Pasifika Futures Chief Executive Officer Debbie Sorensen, Pasifika Futures Director of Performance and Evaluation Seini Jensen, Pasifika Futures Director, Dr. Siniva Sinclair Phylesha Brown-Acton, LGBTQI Whanau Ora Manager for Pacific Homecare and founder of F’INE Pasifika Aotearoa – Family, Identity, Navigate & Equality, were selected to attend the Harvard Business School’s Women’s Leadership Forum in June.
The following is an excerpt from an article featured in Issue 12 of Pacific Peoples Health magazine.
Each woman continued their full time work while completing the 12 hours plus each day of the forum, including navigating the 16-hour time difference between the east coast of the US and New Zealand.
Mrs. Jensen recalls is as “particularly busy and challenging”.
“It was particularly busy and challenging. Harvard courses are very demanding, and you’re taking business calls in the middle of the night,” says Mrs Jensen.
Mrs. Sorensen: “Because New Zealand opens for business in the US at three or four in the afternoon US time, then continues until 2 or 3 in the morning, you work all night.”
They each speak about their days-into-night time in Boston: “No phones, no laptops” … “You have to be present and you have to be engaged in discussions”
“And homework every night.”
Their classmates came from sectors as diverse as aviation, entertainment and cosmetics. Debbie’s board of advisors included Sarah McGeehan, Director of Business and Innovation, Telstra; Elaine Murphy, Global Director of Workforce Enablement Electronic Arts, and Osaretin Demuren, Chairman of Guaranty Trust Bank Nigeria.
They provided fantastic support and mentoring.
“It’s this idea of tacit knowledge – that you learn and it’s not necessarily explicit,” says Dr. Sinclair.
“You know you can’t get it from a book. You get some of ideas from a book, but there are things that are more complex. Leadership falls into that category clearly. You learn it more by apprenticeship or modelling what you know, and having that modelled for us as well. The inquiring and questioning from different angles. That was valuable.
“It’s not just ‘here’s an article’ and that’s the last word on something. Each of us have a perspective,” she says.
“For me, it’s part of a journey. It’s a sense of being less hesitant and more confident to speak out … realising I have a particular contribution to make that’s of value and I that shouldn’t shy away from that. I shouldn’t always defer always to others.”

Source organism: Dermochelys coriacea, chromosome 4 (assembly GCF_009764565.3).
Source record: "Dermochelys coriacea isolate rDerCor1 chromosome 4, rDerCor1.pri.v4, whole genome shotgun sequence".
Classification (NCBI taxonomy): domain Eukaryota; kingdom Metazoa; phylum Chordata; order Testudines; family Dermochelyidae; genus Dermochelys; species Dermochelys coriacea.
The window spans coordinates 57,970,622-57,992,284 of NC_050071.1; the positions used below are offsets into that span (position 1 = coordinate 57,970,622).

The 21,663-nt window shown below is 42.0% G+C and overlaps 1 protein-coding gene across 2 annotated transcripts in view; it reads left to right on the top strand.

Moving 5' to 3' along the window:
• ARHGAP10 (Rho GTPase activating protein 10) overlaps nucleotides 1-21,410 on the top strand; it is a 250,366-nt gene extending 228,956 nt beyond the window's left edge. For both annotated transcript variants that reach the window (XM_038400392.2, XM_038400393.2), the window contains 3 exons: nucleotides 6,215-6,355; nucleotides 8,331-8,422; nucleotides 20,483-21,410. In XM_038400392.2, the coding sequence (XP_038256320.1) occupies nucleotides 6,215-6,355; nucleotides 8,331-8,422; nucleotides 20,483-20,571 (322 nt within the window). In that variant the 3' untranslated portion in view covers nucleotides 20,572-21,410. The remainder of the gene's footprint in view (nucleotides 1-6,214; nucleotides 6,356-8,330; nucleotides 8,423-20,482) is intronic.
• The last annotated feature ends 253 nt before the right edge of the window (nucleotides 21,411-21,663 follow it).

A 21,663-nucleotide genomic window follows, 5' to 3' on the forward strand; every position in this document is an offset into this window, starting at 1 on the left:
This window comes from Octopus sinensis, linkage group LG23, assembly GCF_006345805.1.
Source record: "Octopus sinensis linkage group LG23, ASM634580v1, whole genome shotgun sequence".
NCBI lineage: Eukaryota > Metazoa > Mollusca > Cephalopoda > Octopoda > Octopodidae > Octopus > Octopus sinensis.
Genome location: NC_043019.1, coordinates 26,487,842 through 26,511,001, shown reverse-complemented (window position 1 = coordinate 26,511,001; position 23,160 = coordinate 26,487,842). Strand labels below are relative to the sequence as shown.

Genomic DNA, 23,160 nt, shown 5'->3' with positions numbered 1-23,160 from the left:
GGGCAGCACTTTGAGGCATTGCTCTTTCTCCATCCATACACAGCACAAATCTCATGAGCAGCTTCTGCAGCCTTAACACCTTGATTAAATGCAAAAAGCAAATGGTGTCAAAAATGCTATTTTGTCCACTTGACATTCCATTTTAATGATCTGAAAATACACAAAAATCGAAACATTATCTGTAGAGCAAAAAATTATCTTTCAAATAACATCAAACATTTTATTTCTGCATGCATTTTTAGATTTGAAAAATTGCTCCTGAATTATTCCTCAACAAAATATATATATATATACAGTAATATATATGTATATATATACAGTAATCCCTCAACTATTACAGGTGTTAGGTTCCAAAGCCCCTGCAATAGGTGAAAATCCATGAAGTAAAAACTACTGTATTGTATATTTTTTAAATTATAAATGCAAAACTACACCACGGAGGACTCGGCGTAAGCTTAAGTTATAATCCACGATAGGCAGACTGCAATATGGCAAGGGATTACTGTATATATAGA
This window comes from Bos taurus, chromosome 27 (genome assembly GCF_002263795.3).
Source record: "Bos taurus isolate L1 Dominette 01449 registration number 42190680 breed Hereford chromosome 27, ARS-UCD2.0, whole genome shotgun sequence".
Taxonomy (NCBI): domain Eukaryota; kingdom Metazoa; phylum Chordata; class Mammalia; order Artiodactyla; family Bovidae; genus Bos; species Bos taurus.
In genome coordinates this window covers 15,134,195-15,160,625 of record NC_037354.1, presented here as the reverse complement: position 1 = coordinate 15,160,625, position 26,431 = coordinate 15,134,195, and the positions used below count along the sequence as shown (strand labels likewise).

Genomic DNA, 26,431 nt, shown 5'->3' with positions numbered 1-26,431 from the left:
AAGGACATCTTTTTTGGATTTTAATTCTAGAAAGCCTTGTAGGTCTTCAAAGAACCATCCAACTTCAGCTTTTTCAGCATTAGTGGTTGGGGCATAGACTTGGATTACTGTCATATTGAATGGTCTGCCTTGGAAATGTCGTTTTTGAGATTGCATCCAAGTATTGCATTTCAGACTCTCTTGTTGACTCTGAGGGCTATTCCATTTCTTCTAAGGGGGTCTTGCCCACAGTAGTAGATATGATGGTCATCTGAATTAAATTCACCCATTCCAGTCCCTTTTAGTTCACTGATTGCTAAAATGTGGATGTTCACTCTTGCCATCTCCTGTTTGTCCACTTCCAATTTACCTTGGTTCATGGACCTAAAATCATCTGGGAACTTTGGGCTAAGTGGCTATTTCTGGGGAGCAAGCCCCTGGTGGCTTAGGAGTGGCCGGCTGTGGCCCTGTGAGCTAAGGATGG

Dr Sinclair believes it’s partly gender and culturally-driven and partly her personality, too.
“It’s being able to step into that space where I’m more confident to share and put forward my ideas … even if they’re different. In fact, that’s the value of them. You need to have different ideas around the table and it doesn’t help anyone if you hold those back.”
Mrs. Jensen is modelling the Harvard approach at Pasifika Futures.
“I’m using what I learned there to support all of our team. Getting them to read what we read and bringing other people with you to connect to the learning and knowledge. There’s a lot of articles and you can learn about all these different approaches. Getting access to the Harvard Business Review is fantastic.
“We send out weekly readings to the team for discussion. The confidence it gives you is invaluable. I get excited about what I read and have learnt … and want to get people to discuss it as well.”
Mrs Sorensen sees several aspects to progress.
“There’s the technical knowledge of what you’re learning and the personal growth and development,” she says.
“I also think there’s also a third aspect, which is around adding to our reputation. People who are biased may tend to think that Pacific people aren’t as smart as anyone else; not as good at business, not as good at anything. That’s the kind of inherent casual racism that goes on. For Pacific women, even more so.
“It’s very interesting to hear people say, “You went to Harvard?”
“That’s how people say it … with a question mark. There’s a clear inference first of all when they ask, “What are you doing at Harvard?” and “How did you get to be there?”
But secondly there’s “Oh, so you went to Harvard?” which is the other question around “Well, you must be pretty good.”
“There are some unintended, more subtle benefits which add to our reputation, certainly as an organisation, but also as a group of women. It’s absolutely clear we are a very smart, very competent
group of women. You don’t get these opportunities unless that’s who you are. That’s an important thing for us to remember. Sitting in the room at Harvard, it struck me that having grown up in South
Auckland, from a Tongan family, I was with my Pacific sister in the best university in the world. I felt so proud and privileged to have this as part of my journey.”
The full story is available in Issue 12 of Pacific Peoples Health Magazine or online here.